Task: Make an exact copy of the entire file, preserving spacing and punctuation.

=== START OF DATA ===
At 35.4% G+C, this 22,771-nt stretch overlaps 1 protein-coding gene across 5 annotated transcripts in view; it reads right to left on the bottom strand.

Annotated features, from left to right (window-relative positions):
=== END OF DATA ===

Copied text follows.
At 35.4% G+C, this 22,771-nt stretch overlaps 1 protein-coding gene across 5 annotated transcripts in view; it reads right to left on the bottom strand.

Annotated features, from left to right (window-relative positions):